Press & Reviews
Grab a Snake reviews

In this solid spin-off from Cuban author Pedro’s Havana Quartet, police detective Mario Conde investigates the 1989 murder of 73-year-old Pedro Cuang, a dry cleaner, in Havana’s Chinatown. Fans of the Havana Quartet will welcome Conde’s return. Publishers Weekly

How nice it is to watch a high-powered talent at work on a form that too often relies on flat-footed prose. Booklist

Padura on his very best form. Once again, we have Padura’a irresistible combination of quirky storytelling and a vivid evocation of the city of Havana –the translation by Peter Bush does full justice to the novel, which was inspired by the author’s work as a journalist when investigating the history of Havana’s Barrio Chino. ELN Barry Forshaw


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Reviews Horseman's Song

Publishers Weekly Starred Review: Set in 1937, Pastor’s outstanding sixth mystery featuring German investigator Martin Bora (after 2017’s The Road to Ithaca) makes effective use of the death of Federico García Lorca, the celebrated poet, during the Spanish Civil War… Pastor does an excellent job of creating a back-story for her lead that fits in well with the previous books. 

Midwestern Book Review: An expertly crafted mystery by a master of the genre, that is also available in a digital book format (Kindle, $13.95), "The Horseman's Song" is an especially recommended addition to community library Mystery/Suspense collections. Also very highly recommended for dedicated mystery buffs are the other novels by Ben Pastor that feature the character of Martin Bora. 

NB Literary Magazine: An accomplished historical thriller set in Spain in 1937. This novel is confidently plotted and the tempo is judged to perfection… a thoughtful intelligent thriller that plays with a historical mystery in a manner respectful of the known facts. Documents released in 2015 appear to verify the claim that the Grenada fascists killed García Lorca in 1936, but his body has never been found.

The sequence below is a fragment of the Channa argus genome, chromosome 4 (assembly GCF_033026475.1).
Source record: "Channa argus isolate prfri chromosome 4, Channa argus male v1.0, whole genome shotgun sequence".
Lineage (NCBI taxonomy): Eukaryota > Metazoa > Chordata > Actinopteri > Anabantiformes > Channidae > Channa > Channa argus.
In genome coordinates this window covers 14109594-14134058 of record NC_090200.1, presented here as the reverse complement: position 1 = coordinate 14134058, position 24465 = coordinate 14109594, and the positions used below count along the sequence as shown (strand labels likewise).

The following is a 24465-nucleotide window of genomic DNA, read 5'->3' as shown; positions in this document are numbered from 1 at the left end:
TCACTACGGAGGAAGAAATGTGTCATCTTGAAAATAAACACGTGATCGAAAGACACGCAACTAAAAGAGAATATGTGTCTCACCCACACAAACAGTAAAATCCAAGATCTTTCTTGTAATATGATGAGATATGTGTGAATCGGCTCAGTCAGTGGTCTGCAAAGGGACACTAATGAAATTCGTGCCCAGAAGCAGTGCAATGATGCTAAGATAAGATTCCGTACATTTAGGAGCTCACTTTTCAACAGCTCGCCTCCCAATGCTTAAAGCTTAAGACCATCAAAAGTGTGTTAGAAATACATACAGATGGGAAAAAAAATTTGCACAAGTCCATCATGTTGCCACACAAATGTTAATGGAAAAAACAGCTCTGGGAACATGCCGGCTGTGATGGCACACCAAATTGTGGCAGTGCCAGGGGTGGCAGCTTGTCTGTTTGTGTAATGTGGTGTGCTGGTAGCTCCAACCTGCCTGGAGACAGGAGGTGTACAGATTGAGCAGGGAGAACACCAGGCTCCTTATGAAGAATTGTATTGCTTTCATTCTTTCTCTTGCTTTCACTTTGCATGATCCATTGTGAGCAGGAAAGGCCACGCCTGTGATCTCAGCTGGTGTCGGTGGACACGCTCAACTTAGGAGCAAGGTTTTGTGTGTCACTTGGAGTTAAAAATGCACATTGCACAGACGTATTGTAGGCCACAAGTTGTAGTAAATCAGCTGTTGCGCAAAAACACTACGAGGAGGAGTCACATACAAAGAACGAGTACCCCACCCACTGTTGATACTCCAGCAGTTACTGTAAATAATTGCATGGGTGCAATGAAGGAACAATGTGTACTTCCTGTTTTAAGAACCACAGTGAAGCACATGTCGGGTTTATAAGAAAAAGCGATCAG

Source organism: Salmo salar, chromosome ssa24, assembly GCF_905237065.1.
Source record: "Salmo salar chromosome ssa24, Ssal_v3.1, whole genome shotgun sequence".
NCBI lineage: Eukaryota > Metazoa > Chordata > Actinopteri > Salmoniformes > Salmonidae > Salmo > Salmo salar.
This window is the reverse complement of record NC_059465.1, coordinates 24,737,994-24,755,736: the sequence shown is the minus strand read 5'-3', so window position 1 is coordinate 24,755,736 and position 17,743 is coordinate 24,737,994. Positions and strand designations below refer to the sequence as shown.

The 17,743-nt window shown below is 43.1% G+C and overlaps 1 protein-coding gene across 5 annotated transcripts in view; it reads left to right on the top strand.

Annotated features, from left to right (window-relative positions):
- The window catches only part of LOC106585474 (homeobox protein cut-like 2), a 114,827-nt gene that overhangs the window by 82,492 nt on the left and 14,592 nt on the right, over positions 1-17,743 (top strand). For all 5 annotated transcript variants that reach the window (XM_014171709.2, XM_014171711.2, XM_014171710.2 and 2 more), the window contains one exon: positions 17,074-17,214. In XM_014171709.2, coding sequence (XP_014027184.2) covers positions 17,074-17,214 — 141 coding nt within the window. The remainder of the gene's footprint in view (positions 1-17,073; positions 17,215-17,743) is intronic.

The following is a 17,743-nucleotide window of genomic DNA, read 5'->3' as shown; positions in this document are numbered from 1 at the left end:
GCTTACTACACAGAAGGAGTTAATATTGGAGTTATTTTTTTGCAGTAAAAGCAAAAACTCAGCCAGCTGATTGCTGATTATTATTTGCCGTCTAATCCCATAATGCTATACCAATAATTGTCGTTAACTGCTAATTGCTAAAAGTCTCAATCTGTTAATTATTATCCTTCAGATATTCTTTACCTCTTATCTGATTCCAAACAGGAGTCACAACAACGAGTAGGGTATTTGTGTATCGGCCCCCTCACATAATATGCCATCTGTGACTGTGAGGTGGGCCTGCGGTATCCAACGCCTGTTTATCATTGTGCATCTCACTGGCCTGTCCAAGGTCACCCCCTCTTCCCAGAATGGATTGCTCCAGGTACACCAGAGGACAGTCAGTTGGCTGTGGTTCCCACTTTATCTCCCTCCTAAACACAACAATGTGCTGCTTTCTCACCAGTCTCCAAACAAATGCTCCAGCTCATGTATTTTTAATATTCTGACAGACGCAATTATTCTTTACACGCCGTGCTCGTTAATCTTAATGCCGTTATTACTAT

Foreword Reviews: Pastor weaves a poignant, convincing portrait of life during wartime. Bora himself is a compelling protagonist, erudite enough to recite Aristotle to himself while repelling an ambush and innocent enough to fall for a local lass who changes his perspective on love.


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Reviews Have You Come Far?
Of all rites of passage, few burn so deep in the memory as interviews. The artist Vaughan Grylls certainly has strong recall of the many times he has presented himself for a job: there is horrible credibility in his recollection of every interview...Despite many happy outcomes, a sense emerges of how ill-fitting – yet how vital to survival – is the relationship between artists and institutions. A useful thing to be reminded of. Read more
Reviews Evil Things

 “I read it in one sitting. It’s thrilling." Cecilia Ekbäck, author of Wolf Winter.

“This is a remarkable debut — the best novel I’ve read this year. A historical thriller with a heart that keeps you enthralled to the final page."  David Young, author of A Darker State and STASI Child, both part of the Oberleutnant Karin Mueller series.

"A memorable character with just the right disdain for authority and its amoral attitudes to justice and women." Maxim Jakubowski, author of The Louisiana Republic.

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Reviews O Joy for me
Mr Davidson walk us so vividly into Coleridge’s Lake District, but also deep into the details of Coleridge’s unexplored Notebooks, offering strikingly fresh views of both. It’s wonderfully atmospheric, written with infectious enthusiasm, and beautifully illustrated throughout with both dreamy pictures and strictly practical maps.  Richard Holmes, author of Coleridge: Early Visions and of Coleridge: Darker Reflections Read more
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